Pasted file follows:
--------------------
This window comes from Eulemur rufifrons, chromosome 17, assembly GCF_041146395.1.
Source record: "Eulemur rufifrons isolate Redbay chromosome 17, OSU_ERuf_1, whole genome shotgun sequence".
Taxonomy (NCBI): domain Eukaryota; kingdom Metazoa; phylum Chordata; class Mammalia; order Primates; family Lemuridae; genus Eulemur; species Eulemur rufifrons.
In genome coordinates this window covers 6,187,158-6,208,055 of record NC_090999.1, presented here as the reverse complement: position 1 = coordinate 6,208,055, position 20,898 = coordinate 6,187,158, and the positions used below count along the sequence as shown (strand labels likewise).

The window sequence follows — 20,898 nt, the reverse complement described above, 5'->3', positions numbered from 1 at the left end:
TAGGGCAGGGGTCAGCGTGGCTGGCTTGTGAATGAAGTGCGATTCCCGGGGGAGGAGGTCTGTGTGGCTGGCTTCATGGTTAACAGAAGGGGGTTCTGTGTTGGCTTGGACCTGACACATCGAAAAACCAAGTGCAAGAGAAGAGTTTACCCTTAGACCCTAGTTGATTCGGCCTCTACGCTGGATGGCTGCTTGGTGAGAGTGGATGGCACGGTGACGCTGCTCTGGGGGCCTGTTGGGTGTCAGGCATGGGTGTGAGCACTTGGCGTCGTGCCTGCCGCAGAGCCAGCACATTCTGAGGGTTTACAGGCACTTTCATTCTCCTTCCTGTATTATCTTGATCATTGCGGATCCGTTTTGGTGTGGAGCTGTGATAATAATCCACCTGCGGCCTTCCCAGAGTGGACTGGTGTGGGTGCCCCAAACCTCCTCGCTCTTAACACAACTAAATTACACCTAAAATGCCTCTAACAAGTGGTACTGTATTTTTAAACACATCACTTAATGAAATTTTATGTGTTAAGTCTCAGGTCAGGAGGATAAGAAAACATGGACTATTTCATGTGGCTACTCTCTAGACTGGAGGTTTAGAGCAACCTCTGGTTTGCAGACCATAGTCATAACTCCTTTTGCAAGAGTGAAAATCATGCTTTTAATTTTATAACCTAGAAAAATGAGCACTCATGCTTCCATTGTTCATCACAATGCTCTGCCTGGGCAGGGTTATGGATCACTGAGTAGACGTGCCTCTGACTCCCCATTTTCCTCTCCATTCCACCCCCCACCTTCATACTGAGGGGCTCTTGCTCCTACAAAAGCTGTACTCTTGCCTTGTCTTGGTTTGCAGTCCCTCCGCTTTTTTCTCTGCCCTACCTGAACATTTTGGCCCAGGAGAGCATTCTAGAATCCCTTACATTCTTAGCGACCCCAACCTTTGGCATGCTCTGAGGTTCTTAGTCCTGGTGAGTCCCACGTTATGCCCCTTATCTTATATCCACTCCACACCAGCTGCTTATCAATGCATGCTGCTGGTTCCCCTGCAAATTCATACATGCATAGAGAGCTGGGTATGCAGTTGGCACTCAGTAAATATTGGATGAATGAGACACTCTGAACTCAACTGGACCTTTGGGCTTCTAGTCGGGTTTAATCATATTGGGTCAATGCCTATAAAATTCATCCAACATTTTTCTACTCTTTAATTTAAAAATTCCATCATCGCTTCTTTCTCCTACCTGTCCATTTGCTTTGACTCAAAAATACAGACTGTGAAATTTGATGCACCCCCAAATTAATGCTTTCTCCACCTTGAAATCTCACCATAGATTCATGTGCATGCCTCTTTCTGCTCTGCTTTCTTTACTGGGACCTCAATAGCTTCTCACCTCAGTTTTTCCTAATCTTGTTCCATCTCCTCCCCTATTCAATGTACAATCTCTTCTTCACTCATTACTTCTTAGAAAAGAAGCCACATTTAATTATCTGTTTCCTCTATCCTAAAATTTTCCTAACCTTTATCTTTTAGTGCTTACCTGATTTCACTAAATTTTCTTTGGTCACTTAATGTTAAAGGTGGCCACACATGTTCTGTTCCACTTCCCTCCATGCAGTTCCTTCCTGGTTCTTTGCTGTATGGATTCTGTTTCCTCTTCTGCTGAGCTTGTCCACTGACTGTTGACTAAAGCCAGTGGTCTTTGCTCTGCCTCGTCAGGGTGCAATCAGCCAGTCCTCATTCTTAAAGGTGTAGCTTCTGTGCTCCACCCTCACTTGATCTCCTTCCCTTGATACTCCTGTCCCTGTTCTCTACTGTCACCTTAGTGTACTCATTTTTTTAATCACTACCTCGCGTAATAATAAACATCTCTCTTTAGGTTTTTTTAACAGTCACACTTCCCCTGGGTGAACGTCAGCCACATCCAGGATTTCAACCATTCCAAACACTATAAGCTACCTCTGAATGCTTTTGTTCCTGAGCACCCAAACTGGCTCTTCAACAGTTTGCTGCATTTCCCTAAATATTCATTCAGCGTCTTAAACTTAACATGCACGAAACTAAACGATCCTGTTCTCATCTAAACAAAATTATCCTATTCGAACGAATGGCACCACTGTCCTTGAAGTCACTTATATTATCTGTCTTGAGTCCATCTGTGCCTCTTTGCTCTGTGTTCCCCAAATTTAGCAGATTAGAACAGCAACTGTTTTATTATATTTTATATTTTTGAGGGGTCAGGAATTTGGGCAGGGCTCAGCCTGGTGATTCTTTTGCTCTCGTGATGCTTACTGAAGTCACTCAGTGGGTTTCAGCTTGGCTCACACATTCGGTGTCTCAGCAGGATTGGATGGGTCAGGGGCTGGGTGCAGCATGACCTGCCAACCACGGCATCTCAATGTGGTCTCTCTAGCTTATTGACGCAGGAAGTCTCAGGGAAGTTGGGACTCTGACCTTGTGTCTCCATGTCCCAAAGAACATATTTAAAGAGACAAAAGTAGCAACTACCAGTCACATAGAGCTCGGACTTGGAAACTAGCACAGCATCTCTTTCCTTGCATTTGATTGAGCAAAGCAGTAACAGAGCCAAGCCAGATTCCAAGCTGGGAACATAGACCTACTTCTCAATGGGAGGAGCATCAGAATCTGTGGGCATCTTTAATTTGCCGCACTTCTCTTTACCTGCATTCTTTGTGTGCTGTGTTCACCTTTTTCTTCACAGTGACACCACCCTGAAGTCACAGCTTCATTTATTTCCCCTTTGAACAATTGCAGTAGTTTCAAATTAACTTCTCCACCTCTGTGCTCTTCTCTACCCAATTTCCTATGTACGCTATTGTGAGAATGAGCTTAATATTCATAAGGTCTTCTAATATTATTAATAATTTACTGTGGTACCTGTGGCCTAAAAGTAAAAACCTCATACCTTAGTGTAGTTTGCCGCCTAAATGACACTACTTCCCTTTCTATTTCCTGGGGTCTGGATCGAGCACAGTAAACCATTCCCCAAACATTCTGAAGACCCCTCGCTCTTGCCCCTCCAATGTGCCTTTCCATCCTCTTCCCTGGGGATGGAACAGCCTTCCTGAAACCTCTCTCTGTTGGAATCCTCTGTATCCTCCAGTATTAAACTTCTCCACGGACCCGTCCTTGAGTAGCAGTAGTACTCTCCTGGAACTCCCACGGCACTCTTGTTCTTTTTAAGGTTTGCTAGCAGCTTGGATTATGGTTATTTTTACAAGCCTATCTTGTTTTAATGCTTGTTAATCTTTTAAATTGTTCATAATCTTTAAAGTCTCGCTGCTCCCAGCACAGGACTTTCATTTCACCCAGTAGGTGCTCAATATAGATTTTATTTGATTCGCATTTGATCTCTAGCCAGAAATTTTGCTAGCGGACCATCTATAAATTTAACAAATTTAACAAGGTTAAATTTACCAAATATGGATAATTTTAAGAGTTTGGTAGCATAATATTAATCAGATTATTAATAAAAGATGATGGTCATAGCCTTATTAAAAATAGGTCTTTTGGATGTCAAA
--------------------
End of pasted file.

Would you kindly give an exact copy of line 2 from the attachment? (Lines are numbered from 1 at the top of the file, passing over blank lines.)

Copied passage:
Source record: "Eulemur rufifrons isolate Redbay chromosome 17, OSU_ERuf_1, whole genome shotgun sequence".